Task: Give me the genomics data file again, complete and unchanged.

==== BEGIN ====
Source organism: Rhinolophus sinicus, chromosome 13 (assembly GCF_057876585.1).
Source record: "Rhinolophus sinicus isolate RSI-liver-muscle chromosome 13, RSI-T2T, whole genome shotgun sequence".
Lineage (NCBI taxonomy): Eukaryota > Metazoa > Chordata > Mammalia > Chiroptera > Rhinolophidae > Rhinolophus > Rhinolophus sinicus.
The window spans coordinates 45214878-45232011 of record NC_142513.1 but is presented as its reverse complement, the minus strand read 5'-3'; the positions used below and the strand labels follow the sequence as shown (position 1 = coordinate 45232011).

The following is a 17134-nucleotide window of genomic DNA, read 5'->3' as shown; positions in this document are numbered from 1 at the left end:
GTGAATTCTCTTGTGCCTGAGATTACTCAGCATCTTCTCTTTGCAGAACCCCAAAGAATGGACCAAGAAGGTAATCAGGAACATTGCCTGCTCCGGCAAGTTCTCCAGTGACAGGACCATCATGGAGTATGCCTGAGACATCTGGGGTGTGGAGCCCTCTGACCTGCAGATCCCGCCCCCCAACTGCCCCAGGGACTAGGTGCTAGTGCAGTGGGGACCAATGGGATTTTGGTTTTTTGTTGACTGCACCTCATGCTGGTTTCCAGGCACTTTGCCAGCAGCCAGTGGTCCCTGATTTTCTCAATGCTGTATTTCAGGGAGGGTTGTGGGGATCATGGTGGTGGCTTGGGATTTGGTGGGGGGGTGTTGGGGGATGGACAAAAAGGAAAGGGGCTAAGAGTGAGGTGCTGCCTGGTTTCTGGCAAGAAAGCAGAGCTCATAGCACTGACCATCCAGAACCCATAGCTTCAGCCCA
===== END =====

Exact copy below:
Source organism: Rhinolophus sinicus, chromosome 13 (assembly GCF_057876585.1).
Source record: "Rhinolophus sinicus isolate RSI-liver-muscle chromosome 13, RSI-T2T, whole genome shotgun sequence".
Lineage (NCBI taxonomy): Eukaryota > Metazoa > Chordata > Mammalia > Chiroptera > Rhinolophidae > Rhinolophus > Rhinolophus sinicus.
The window spans coordinates 45214878-45232011 of record NC_142513.1 but is presented as its reverse complement, the minus strand read 5'-3'; the positions used below and the strand labels follow the sequence as shown (position 1 = coordinate 45232011).

The following is a 17134-nucleotide window of genomic DNA, read 5'->3' as shown; positions in this document are numbered from 1 at the left end:
GTGAATTCTCTTGTGCCTGAGATTACTCAGCATCTTCTCTTTGCAGAACCCCAAAGAATGGACCAAGAAGGTAATCAGGAACATTGCCTGCTCCGGCAAGTTCTCCAGTGACAGGACCATCATGGAGTATGCCTGAGACATCTGGGGTGTGGAGCCCTCTGACCTGCAGATCCCGCCCCCCAACTGCCCCAGGGACTAGGTGCTAGTGCAGTGGGGACCAATGGGATTTTGGTTTTTTGTTGACTGCACCTCATGCTGGTTTCCAGGCACTTTGCCAGCAGCCAGTGGTCCCTGATTTTCTCAATGCTGTATTTCAGGGAGGGTTGTGGGGATCATGGTGGTGGCTTGGGATTTGGTGGGGGGGTGTTGGGGGATGGACAAAAAGGAAAGGGGCTAAGAGTGAGGTGCTGCCTGGTTTCTGGCAAGAAAGCAGAGCTCATAGCACTGACCATCCAGAACCCATAGCTTCAGCCCA